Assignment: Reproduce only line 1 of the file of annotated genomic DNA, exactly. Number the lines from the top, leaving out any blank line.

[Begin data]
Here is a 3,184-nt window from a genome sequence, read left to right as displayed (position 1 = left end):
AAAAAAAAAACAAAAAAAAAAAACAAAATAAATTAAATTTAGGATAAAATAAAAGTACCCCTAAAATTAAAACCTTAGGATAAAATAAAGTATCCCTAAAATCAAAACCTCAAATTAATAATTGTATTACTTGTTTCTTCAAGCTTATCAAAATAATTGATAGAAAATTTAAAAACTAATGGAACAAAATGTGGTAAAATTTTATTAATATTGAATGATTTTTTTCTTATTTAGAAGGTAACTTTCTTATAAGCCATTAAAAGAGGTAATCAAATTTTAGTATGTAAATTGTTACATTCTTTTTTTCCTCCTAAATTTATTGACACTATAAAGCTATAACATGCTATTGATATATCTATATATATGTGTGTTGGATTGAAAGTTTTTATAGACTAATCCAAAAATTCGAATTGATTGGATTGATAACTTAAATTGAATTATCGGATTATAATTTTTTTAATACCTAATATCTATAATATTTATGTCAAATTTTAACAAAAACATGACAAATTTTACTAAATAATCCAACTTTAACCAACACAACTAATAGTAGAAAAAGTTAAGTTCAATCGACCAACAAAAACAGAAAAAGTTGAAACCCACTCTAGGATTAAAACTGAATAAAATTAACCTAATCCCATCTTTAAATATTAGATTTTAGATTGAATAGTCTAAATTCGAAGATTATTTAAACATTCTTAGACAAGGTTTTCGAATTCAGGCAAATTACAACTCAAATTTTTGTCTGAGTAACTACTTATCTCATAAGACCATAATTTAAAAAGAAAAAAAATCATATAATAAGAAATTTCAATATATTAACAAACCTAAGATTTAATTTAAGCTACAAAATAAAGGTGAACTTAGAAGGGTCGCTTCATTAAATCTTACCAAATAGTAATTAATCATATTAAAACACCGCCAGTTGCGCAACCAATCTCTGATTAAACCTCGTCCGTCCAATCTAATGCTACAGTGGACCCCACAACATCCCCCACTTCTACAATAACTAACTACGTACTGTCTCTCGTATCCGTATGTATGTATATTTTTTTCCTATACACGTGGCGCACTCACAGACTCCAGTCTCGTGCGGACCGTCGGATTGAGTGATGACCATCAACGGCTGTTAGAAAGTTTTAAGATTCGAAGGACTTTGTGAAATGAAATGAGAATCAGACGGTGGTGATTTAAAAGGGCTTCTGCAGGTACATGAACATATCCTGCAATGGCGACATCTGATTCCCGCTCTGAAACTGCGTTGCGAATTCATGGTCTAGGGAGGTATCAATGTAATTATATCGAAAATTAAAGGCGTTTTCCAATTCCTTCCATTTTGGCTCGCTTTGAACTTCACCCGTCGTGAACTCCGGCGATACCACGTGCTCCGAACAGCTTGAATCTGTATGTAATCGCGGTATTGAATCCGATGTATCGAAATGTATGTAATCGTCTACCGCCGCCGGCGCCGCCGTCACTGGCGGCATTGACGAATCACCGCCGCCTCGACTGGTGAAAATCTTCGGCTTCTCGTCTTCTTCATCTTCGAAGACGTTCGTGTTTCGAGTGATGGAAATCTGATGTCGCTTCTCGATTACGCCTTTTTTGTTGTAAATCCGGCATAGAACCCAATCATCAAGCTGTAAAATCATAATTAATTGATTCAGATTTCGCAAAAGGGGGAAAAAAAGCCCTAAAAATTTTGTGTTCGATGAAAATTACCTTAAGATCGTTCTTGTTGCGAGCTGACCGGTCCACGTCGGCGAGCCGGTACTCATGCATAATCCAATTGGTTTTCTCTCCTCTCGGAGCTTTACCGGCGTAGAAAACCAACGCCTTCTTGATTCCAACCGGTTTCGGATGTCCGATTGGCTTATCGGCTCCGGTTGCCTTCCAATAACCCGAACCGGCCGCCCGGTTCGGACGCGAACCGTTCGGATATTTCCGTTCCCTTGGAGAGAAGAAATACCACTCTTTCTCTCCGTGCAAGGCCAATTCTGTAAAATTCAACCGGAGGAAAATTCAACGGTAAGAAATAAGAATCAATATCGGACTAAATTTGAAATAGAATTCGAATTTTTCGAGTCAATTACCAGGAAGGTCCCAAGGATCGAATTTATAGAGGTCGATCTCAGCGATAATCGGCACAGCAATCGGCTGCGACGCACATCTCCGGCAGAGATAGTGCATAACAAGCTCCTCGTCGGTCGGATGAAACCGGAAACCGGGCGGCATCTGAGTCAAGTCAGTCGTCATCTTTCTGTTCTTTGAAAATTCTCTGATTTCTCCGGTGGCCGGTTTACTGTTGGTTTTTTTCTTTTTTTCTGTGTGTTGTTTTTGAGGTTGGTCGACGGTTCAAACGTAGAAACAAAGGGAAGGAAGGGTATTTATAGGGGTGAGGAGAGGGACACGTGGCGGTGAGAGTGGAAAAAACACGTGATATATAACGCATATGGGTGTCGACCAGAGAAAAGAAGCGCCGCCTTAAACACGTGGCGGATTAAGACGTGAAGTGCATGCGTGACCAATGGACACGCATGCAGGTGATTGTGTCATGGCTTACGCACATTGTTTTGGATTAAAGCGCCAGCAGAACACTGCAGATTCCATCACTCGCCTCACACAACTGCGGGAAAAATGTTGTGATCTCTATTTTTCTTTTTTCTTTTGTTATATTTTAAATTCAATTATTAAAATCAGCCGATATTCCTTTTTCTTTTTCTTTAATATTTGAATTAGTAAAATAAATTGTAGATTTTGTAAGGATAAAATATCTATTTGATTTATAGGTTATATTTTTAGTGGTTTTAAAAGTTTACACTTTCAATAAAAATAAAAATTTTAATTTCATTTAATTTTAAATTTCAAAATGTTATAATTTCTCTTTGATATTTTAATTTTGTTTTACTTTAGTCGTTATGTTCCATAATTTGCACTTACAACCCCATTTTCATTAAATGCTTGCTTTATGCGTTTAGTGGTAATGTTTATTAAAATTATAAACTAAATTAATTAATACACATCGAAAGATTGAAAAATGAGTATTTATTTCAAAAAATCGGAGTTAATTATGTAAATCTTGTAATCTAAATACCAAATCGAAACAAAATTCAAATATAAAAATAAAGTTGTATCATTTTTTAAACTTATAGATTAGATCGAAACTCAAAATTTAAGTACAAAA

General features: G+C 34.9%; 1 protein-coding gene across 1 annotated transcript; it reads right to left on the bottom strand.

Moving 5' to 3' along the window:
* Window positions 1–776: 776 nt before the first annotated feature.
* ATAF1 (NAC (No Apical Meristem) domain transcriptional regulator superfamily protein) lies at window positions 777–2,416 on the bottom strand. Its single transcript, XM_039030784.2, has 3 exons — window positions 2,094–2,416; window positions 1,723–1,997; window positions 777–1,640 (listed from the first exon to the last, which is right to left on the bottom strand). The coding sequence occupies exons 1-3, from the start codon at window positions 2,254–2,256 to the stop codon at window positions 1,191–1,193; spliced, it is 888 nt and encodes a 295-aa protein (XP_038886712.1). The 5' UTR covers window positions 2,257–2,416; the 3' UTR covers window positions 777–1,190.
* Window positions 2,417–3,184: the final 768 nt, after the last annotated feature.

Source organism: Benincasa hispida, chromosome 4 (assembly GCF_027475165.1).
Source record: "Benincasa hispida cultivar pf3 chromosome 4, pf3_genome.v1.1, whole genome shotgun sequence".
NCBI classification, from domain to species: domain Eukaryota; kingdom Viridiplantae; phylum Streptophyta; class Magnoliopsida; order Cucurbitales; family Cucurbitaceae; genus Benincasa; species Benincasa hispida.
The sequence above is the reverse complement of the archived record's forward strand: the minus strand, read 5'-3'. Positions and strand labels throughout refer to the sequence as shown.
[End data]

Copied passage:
Here is a 3,184-nt window from a genome sequence, read left to right as displayed (position 1 = left end):